“This may not augur well with Mr Dangote who wields much influence in the sugar industry. He’ll not like a competitor that will checkmate him. We have seen this happen in the Cement industry and we hope they will realise that it is better they work together to expand the industry than bring anyone down,” an expert said.
With the new refinery, the country’s refining capacity goes from 2.75 million metric tons to 3.4 million metric tons per annum.
In a letter addressed to the minister of trade and investment, Niyi Adebayo, the Chairmen of Dangote Industries Limited and Flour mills of Nigeria plc, Aliko Dangote and John Coumantaros respectively, on January 28, prayed that the government should sanction BUA. It should be noted that as part of their obligations to the NSMP, all refinery owners in Nigeria were expected to invest in significant local production through Backward Integration Project. Dangote bought Savannah Sugar, Flour Mills Golden Sugar bought Sunti Sugar and BUA bought Lafiagi Sugar.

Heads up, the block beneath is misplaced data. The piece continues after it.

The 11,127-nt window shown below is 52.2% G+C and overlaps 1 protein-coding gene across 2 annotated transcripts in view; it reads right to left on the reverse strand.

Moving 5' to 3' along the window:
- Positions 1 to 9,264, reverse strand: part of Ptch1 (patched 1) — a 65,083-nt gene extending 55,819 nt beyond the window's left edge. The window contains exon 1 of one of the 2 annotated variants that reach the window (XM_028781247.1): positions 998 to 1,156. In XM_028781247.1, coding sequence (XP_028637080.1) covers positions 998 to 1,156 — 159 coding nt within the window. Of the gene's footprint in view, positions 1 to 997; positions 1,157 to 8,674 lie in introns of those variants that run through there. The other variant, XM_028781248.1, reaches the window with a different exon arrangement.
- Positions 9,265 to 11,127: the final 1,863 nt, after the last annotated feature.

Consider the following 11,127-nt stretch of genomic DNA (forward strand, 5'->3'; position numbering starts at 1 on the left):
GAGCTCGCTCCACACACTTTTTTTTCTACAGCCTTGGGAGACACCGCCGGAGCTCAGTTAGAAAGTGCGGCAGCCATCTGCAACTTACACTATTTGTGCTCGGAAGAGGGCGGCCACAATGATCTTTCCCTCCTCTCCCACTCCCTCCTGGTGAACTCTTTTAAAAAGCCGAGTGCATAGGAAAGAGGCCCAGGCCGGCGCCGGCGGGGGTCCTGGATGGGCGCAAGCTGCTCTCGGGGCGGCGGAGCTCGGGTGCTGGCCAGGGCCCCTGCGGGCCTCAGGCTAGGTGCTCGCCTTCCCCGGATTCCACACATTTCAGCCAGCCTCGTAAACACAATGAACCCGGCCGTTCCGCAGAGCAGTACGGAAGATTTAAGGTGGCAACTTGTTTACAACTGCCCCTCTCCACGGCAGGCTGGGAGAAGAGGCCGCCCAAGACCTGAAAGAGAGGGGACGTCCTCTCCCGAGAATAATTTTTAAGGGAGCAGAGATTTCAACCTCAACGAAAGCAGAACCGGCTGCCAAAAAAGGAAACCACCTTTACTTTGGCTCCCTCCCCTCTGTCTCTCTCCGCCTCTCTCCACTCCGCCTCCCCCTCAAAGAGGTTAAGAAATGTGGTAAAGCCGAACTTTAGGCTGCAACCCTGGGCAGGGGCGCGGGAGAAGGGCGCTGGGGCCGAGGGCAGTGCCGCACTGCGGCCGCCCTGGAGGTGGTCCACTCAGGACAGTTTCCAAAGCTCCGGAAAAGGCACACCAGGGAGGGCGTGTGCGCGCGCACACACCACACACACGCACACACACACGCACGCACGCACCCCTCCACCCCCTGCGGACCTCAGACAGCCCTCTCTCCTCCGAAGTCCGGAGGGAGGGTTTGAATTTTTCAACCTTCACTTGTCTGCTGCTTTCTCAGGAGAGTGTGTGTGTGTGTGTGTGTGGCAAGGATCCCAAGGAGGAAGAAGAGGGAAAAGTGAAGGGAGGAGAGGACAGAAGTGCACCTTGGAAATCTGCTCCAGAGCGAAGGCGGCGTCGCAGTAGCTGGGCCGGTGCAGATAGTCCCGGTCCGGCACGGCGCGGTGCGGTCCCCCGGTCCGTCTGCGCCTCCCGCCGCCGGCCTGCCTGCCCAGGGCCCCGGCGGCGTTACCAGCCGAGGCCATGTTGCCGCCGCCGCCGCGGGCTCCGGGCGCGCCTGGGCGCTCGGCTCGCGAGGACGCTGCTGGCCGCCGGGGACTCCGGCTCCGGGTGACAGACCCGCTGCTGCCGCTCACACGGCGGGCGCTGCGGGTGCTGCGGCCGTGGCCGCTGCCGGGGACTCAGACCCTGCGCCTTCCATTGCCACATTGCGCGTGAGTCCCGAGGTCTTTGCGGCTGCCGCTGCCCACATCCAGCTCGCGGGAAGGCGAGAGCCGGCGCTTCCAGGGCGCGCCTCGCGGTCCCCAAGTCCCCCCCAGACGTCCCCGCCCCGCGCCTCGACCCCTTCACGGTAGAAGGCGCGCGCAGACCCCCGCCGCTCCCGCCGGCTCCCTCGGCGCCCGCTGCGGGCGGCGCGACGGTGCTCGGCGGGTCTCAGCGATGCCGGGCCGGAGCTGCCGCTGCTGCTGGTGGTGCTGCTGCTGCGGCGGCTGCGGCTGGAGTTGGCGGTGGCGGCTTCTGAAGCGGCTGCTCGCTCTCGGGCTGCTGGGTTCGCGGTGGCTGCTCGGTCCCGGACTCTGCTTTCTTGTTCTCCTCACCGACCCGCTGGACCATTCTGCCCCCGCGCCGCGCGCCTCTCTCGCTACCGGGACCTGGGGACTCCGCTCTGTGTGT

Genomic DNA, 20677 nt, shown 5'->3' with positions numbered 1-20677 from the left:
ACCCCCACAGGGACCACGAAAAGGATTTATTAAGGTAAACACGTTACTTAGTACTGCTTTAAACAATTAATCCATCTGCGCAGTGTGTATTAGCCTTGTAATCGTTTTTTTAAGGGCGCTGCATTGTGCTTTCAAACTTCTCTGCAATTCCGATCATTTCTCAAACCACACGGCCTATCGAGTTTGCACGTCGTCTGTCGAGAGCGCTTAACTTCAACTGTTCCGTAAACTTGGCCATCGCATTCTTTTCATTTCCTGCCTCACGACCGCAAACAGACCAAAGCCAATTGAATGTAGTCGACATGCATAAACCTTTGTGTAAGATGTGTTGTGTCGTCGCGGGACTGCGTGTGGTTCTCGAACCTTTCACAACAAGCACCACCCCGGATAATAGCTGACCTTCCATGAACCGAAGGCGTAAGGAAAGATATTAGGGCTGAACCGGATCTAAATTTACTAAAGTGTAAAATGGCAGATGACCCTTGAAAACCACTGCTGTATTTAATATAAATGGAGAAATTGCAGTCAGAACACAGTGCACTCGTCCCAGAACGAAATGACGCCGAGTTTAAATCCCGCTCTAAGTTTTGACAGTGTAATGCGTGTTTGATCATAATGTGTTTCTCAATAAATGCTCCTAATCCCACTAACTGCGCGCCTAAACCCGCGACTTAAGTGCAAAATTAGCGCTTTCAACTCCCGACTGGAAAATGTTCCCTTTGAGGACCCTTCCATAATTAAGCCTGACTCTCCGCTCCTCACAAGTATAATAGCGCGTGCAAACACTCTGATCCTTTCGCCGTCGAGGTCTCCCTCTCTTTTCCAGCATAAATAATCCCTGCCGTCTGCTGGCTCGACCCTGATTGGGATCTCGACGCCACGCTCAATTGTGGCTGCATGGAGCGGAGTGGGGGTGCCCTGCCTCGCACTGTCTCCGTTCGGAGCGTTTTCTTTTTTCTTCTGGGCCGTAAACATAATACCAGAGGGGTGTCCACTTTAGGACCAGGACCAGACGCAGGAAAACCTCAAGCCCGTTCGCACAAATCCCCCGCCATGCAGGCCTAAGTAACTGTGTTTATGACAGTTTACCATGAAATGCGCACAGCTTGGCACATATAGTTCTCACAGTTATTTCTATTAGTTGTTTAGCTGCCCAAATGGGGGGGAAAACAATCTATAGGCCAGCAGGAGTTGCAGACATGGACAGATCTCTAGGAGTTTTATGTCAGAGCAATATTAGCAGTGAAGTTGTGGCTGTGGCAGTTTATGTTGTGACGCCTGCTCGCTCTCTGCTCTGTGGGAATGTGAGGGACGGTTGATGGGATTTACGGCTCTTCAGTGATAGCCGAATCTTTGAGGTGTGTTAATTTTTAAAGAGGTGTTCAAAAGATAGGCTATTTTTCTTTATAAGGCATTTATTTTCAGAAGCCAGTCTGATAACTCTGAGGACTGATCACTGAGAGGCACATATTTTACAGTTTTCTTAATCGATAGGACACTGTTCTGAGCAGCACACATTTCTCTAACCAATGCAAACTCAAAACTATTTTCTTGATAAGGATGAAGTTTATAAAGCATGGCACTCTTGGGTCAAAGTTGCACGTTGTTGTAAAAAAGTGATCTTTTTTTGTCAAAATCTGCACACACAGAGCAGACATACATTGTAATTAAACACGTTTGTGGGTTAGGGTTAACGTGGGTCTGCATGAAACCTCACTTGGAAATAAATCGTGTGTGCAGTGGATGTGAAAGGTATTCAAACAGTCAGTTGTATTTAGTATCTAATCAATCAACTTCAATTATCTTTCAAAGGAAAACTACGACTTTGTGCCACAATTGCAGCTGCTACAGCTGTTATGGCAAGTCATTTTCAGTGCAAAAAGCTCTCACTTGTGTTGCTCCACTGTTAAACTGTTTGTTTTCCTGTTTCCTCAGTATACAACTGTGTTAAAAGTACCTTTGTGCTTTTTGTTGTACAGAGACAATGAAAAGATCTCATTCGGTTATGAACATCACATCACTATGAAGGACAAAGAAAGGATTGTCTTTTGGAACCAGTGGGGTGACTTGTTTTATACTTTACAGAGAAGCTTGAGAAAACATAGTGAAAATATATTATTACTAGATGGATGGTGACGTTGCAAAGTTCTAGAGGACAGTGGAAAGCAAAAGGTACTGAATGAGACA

The two companies – Dangote and Flour Mills, hinged their request on an alleged violation of the NSMP by their rival.
“As the Honourable Minister is aware, the Sugar Industry in Nigeria has been governed for a while now by the National Sugar Master Plan (NSMP) which is a well-designed policy to encourage Backward Integration in the Sugar Industry with the ultimate objective of attaining self-sufficiency in Sugar production locally.
Following the mid-term review of the NSMP, we recognize that there is a tremendous amount of work that is required by all stakeholders to achieve the intended objective behind the policy. It also became clear that if the policy is to have any chance of success, then efforts must be stepped up by the regulator, the National Sugar Development Council (NSDC) to ensure a disciplined and fair implementation of the policy